Living local, urban design, sustainability, landscape architecture, and places in the East Bay. Design that works where it is.
People in Oakland have great places to walk. There’s the East Bay Regional Parks, Lake Merritt, the Bay Trail, Arrowhead Marsh, Joaquin Miller Park, and a bunch of stairway walks through neighborhoods. Still, one of my favorites is Mountain View Cemetery.
After two graveyards impeded Oakland’s early growth, a group of Oaklanders decided to create a cemetery far enough from the center of town, that it would never be in the way. The non-profit Mountain View Cemetery Association was formed and the Board of Trustees began searching for a site. They bought 220 acres of hillside land from Rev. I. H. Brayton who used the proceeds ($13,000) to continue Oakland’s College of California, predecessor to UC Bekeley.
Frederick Law Olmsted
The cemetery’s designer is the Father of Landscape Architecture, Frederick Law Olmsted. Among the many distinguished places he designed are New York City’s Central Park and the Stanford University Campus. When the original UC Berkeley campus moved from Oakland, he designed the layout. His concept for the Mountain View Cemetery was to create a place that celebrated the works of man while elevating the beauty and peace of nature.
Many of California’s rich and famous chose Mountain View as their final resting place and created remarkable mausoleums and monuments to celebrate their lives. Architects are rarely rich but Julia Morgan and Bernard Maybeck are famous, and both are interned at Mountain View Cemetery. Morgan is best known for designing the main building at Hearst Castle. She studied under Maybeck at UC Berkeley and designed the Greek Theater on that campus. Maybeck designed many Arts & Crafts buldings in the Bay Area, including the Palace of Fine Arts in San Francisco and the Faculty Club on the UC Berkeley Campus.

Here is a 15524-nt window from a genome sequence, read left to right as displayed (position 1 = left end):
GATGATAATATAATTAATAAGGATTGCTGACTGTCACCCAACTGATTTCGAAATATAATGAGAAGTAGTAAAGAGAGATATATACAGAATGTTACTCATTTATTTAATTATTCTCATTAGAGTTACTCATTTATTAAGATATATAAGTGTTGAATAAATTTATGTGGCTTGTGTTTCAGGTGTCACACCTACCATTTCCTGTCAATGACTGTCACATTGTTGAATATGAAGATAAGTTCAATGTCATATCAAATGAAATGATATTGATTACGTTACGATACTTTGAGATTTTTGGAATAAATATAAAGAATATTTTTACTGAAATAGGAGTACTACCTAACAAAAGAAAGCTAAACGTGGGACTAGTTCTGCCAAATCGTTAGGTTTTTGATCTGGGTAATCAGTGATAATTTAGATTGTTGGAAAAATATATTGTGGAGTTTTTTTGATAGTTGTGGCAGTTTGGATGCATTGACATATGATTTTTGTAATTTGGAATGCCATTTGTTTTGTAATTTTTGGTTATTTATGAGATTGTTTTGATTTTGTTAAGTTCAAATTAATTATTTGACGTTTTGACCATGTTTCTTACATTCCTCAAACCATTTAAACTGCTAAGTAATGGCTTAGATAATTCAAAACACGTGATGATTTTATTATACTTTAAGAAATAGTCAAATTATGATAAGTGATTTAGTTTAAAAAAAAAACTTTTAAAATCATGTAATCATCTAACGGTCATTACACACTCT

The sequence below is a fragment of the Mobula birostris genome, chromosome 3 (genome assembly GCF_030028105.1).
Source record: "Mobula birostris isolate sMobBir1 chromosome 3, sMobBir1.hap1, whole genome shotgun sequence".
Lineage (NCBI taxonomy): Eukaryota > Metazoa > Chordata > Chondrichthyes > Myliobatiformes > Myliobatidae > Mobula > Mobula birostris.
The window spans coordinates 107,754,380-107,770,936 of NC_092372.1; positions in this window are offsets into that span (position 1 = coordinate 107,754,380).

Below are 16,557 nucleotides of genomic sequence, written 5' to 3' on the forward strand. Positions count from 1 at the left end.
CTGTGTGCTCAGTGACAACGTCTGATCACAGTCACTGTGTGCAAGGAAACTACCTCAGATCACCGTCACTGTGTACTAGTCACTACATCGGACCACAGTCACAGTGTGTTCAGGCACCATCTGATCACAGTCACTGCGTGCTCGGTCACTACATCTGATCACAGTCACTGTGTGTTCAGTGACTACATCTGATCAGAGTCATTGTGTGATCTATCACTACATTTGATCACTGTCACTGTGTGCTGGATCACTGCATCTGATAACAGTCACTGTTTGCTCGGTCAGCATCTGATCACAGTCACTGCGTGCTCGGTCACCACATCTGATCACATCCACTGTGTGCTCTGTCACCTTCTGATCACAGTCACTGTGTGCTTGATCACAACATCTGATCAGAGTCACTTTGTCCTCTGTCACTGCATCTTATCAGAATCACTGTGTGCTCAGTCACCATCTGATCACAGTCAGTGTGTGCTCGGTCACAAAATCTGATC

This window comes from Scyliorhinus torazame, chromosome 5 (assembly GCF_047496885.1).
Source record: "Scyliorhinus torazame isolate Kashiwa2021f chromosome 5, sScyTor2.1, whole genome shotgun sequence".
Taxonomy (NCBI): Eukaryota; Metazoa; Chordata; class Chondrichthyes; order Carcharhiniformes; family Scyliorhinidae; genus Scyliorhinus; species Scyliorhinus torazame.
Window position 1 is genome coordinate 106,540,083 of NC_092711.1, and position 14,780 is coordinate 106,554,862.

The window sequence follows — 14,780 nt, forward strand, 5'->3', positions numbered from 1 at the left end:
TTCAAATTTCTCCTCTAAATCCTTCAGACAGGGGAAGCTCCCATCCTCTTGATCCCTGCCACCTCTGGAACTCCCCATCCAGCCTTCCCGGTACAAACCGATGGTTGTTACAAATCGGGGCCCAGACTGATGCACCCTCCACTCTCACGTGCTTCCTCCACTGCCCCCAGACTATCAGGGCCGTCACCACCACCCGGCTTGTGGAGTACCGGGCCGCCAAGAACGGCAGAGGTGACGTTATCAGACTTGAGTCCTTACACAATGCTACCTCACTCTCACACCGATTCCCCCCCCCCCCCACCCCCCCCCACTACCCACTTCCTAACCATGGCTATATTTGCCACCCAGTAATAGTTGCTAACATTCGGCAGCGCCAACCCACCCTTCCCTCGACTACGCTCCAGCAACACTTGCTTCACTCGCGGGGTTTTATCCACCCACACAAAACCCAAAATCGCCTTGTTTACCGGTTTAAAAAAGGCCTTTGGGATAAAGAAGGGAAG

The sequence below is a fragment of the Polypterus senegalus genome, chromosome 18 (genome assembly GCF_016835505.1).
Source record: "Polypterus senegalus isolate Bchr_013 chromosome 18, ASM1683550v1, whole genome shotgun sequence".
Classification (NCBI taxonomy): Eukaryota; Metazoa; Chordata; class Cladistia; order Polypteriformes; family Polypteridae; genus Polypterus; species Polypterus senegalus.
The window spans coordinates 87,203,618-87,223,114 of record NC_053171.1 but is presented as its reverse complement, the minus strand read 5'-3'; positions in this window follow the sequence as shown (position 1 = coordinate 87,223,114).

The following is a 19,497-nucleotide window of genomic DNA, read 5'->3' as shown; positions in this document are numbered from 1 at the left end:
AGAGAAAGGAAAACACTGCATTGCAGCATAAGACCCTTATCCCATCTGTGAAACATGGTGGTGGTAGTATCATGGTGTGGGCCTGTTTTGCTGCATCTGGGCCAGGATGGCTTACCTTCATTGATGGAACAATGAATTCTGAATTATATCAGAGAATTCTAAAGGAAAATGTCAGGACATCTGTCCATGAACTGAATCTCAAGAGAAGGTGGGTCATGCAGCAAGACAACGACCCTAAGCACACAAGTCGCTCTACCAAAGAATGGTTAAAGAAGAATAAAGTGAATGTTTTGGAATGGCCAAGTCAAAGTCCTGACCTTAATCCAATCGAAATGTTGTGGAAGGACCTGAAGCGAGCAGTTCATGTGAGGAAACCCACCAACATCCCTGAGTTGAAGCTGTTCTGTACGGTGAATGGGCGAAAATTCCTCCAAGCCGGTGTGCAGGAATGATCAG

I guess it’s no surprise that the beautiful and elegant Mountain View Cemetery shares a relationship with the University in Berkeley. They were designed and built in the East Bay at a time when Californians wanted to demonstrate their civility and good taste to the world. They were fortunate that Frederick Law Olmsted was here to help them out. Both sites have sweeping views, grand boulevards, stunning landmarks, and plenty of hills to keep a seasoned walker in shape.
Beth Bagwell; Oakland: The Story of a City; 2012 Oakland Heritage Alliance